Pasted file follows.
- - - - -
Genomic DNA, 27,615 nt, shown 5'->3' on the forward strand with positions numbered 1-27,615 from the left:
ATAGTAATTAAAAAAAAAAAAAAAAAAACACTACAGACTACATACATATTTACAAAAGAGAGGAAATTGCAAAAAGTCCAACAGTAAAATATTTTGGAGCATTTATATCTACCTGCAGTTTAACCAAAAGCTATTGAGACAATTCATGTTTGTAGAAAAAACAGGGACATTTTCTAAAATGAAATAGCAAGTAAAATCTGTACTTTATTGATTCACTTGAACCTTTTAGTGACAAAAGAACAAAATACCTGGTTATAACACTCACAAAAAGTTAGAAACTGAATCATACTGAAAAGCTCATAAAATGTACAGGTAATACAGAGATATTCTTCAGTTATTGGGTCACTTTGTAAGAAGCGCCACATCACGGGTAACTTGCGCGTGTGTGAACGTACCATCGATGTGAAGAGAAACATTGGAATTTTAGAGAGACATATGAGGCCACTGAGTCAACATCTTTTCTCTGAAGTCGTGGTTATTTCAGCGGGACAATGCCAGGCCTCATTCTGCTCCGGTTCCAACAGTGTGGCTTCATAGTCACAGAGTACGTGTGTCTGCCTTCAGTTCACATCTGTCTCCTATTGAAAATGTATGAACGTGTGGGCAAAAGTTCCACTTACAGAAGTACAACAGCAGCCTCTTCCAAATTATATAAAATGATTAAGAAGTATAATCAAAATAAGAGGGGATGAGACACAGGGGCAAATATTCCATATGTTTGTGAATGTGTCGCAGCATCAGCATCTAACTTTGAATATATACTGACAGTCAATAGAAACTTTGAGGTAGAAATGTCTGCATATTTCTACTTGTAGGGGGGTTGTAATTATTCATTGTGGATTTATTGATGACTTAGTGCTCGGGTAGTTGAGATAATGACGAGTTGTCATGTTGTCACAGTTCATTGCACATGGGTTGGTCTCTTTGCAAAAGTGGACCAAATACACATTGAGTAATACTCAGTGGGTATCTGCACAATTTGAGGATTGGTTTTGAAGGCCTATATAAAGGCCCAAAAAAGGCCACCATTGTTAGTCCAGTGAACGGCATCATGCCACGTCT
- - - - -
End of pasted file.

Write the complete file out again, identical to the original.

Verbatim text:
Genomic DNA, 27,615 nt, shown 5'->3' on the forward strand with positions numbered 1-27,615 from the left:
ATAGTAATTAAAAAAAAAAAAAAAAAAACACTACAGACTACATACATATTTACAAAAGAGAGGAAATTGCAAAAAGTCCAACAGTAAAATATTTTGGAGCATTTATATCTACCTGCAGTTTAACCAAAAGCTATTGAGACAATTCATGTTTGTAGAAAAAACAGGGACATTTTCTAAAATGAAATAGCAAGTAAAATCTGTACTTTATTGATTCACTTGAACCTTTTAGTGACAAAAGAACAAAATACCTGGTTATAACACTCACAAAAAGTTAGAAACTGAATCATACTGAAAAGCTCATAAAATGTACAGGTAATACAGAGATATTCTTCAGTTATTGGGTCACTTTGTAAGAAGCGCCACATCACGGGTAACTTGCGCGTGTGTGAACGTACCATCGATGTGAAGAGAAACATTGGAATTTTAGAGAGACATATGAGGCCACTGAGTCAACATCTTTTCTCTGAAGTCGTGGTTATTTCAGCGGGACAATGCCAGGCCTCATTCTGCTCCGGTTCCAACAGTGTGGCTTCATAGTCACAGAGTACGTGTGTCTGCCTTCAGTTCACATCTGTCTCCTATTGAAAATGTATGAACGTGTGGGCAAAAGTTCCACTTACAGAAGTACAACAGCAGCCTCTTCCAAATTATATAAAATGATTAAGAAGTATAATCAAAATAAGAGGGGATGAGACACAGGGGCAAATATTCCATATGTTTGTGAATGTGTCGCAGCATCAGCATCTAACTTTGAATATATACTGACAGTCAATAGAAACTTTGAGGTAGAAATGTCTGCATATTTCTACTTGTAGGGGGGTTGTAATTATTCATTGTGGATTTATTGATGACTTAGTGCTCGGGTAGTTGAGATAATGACGAGTTGTCATGTTGTCACAGTTCATTGCACATGGGTTGGTCTCTTTGCAAAAGTGGACCAAATACACATTGAGTAATACTCAGTGGGTATCTGCACAATTTGAGGATTGGTTTTGAAGGCCTATATAAAGGCCCAAAAAAGGCCACCATTGTTAGTCCAGTGAACGGCATCATGCCACGTCT